New Democrat Leader Jagmeet Singh says he will not trigger an election as long as the COVID-19 pandemic persists, relieving some pressure on Liberals concerned about cooking up a budget palatable to the NDP.
Mr. Singh said Wednesday he will stand by his pledge to prop up the Liberal minority government on confidence votes, even though Liberals refused to back an NDP private member’s bill to enshrine a universal pharmacare program in legislation.
The bill was defeated by a vote of 295-32 at second reading in the House of Commons, with the Liberals, Conservatives and Bloc Québécois voting against it.
The federal government is expected within the next couple of months to table a budget, which would trigger an election if related legislation failed to garner support from at least one major opposition party.
“We do not think it’s the right thing to do to go to an election while we should be fighting the pandemic. We are not going to trigger an election. So that means any confidence vote,” Mr. Singh told reporters at a news conference Wednesday. “We will vote to keep the government going.”
All parties say they seek to avoid an election while the virus cuts a swath across the country. At the same time, all parties are gearing up for a possible campaign as they vet candidates and rev up fundraising efforts.
New Democrats had been hyping their proposed legislation on pharmacare – a key plank of any NDP campaign platform – in advance of Wednesday’s vote. Private member’s bills, especially those introduced by opposition parties, rarely succeed.
The NDP and Liberals both promised some kind of pharmacare program during the 2019 federal election campaign, but differ on the details.
Mr. Singh said his party’s universal prescription medication plan, laid out in the bill sponsored by NDP House Leader Peter Julian, mirrors the framework recommended by a government-commissioned report released in June, 2019.
“This is exactly what their own commission report recommends,” Mr. Singh noted.
The framework’s scaffolding was hammered out before the pandemic, but he said COVID-19 has exposed Canada’s dependence on big pharmaceutical companies in a way that renders action more urgent.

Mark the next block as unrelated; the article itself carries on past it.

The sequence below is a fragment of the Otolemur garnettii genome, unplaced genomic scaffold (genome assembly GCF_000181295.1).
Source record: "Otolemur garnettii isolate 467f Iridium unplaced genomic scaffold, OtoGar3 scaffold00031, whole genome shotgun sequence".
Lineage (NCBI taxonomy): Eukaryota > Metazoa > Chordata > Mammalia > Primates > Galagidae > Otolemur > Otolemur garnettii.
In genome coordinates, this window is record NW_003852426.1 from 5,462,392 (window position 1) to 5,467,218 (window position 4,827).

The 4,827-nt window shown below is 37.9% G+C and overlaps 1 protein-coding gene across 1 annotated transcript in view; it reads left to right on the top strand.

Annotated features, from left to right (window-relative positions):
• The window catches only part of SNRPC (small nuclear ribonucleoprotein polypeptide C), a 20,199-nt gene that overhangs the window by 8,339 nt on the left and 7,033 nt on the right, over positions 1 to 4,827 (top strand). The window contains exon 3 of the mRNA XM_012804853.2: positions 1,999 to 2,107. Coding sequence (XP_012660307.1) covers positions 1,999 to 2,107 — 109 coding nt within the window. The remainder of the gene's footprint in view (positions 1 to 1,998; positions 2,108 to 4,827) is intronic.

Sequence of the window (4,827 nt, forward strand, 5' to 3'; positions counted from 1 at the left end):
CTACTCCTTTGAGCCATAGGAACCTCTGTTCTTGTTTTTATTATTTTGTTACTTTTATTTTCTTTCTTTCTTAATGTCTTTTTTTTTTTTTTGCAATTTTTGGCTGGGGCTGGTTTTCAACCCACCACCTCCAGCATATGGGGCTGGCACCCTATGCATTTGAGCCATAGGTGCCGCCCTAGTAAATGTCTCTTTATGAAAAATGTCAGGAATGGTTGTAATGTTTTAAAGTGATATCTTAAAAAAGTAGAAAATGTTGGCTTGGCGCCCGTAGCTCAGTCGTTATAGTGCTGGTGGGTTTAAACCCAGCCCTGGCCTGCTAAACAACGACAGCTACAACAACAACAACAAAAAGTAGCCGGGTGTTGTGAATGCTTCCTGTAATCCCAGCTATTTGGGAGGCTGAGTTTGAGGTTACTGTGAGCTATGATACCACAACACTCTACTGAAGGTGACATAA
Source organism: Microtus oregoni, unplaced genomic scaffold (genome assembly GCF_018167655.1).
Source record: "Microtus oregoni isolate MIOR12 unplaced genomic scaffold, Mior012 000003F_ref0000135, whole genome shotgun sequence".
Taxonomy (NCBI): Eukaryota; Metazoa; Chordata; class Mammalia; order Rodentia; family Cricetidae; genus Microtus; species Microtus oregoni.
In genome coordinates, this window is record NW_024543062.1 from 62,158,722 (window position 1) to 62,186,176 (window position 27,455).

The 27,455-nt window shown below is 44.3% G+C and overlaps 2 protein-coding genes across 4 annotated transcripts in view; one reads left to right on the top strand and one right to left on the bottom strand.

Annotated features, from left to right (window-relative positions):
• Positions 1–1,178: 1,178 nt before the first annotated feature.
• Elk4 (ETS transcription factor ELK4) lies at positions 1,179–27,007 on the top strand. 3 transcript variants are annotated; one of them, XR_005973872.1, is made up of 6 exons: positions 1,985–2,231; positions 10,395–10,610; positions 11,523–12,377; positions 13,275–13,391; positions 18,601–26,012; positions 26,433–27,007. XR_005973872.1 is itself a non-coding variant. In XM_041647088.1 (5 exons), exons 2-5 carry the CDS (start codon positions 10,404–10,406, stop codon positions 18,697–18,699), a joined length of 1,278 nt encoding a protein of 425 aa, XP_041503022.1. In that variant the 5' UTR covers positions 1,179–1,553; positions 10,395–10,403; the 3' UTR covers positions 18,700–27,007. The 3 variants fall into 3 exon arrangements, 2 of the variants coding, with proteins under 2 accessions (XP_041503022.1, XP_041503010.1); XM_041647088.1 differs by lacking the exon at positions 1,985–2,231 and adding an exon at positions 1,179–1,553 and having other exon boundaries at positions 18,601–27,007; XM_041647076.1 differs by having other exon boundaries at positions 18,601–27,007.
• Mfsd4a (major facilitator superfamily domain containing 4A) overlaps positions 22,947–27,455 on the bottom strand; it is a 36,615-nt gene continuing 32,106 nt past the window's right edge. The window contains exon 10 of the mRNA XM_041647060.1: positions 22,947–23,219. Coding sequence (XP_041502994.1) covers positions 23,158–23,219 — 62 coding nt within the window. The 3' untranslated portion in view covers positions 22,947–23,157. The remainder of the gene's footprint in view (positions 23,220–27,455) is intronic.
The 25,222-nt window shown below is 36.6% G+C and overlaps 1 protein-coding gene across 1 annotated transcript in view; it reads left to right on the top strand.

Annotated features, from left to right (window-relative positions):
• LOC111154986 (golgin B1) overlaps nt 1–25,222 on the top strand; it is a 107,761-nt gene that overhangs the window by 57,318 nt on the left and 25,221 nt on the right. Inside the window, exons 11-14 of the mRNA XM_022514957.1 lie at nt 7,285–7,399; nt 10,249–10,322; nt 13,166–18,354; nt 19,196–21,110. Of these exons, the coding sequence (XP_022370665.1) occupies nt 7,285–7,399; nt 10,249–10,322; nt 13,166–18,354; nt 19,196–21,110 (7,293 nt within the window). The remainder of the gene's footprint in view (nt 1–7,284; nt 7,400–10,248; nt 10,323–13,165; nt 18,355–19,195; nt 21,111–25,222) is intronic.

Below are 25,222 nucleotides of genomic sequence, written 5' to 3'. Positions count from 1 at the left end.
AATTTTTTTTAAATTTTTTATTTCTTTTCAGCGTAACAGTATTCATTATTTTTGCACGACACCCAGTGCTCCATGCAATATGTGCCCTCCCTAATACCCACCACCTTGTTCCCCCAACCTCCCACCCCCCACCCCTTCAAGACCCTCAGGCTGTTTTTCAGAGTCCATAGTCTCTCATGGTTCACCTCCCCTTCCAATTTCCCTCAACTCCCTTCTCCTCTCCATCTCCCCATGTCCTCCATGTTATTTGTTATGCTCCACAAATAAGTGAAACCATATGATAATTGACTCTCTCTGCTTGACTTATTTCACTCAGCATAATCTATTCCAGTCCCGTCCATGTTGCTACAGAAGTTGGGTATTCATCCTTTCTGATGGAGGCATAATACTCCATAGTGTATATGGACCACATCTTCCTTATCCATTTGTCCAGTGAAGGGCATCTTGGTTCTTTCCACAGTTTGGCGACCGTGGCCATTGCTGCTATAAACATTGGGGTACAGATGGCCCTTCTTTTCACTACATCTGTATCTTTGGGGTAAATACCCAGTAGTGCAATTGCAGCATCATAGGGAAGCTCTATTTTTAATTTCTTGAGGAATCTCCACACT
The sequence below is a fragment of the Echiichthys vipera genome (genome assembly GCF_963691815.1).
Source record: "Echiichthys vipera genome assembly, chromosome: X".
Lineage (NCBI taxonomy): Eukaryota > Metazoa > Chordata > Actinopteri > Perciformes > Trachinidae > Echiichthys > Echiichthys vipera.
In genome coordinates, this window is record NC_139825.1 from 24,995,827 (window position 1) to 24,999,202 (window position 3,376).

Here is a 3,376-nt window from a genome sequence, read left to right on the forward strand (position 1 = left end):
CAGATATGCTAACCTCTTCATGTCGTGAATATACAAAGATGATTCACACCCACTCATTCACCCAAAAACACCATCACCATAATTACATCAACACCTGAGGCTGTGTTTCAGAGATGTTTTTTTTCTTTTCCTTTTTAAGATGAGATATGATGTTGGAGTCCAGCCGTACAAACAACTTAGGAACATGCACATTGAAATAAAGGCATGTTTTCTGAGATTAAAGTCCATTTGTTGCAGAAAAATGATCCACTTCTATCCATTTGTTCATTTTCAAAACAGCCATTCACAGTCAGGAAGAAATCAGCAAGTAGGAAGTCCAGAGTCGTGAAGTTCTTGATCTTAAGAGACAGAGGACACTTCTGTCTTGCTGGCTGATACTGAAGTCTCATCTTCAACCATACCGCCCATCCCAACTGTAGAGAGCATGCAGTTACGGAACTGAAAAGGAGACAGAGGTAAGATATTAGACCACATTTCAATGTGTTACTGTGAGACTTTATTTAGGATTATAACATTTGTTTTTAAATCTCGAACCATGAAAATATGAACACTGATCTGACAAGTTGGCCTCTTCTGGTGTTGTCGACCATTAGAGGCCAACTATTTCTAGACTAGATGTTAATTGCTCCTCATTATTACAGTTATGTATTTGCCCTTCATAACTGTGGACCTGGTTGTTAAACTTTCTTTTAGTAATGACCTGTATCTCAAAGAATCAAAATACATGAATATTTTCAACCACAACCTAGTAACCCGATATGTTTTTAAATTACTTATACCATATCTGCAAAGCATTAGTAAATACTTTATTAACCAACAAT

The proposed $15-billion-a-year program was to be modelled after the Canada Health Act, which is the legislative framework underpinning universal health care. Wednesday’s vote happened to come on the 35th anniversary of the death of former federal NDP leader and Saskatchewan premier Tommy Douglas, widely known as the father of state-run health care in Canada.
More than 700,000 Canadians have no prescription drug coverage, while another 3.7 million have coverage but cannot afford to pay for their prescriptions, according to a parliamentary budget office report in 2017.
Prime Minister Justin Trudeau said his government is “committed to national universal pharmacare” and has worked to lower prescription drug prices. But he stressed discussions with the provinces to achieve medication for all rather than supporting a “unilaterally imposed” plan.
“No Canadian should have to choose between paying for their medication or putting food on their table,” Mr. Trudeau said during question period.
“We know there is more to do but, unlike the NDP, we will not be imposing on provincial jurisdictions rules that are not worked out with them.”
Mr. Singh’s vow to back the government almost unconditionally puts the ball in the Prime Minister’s court.
“In a sense it forces Trudeau’s hand – that if he really wants an election now, he will have to trigger it himself. But of course, if Trudeau doesn’t want an election, then he doesn’t need to bargain really hard to survive,” said Karl Belanger, president of consulting firm Traxxion Strategies and former senior adviser to the NDP. “In the end what Jagmeet Singh is doing is really to keep Justin Trudeau in charge of his destiny when it comes to the election timing.”
A bumpy COVID-19 vaccine rollout, continuing devastation to industries such as travel and retail, and the complications attending an election amid strict lockdown rules are all reasons to think twice about sending Canadians to the polls.
“It would be a gamble for sure,” Mr. Belanger said of a potential spring election.
“As a prime minister, you should always think twice before gambling the power that you currently have, because you may end up losing everything.”
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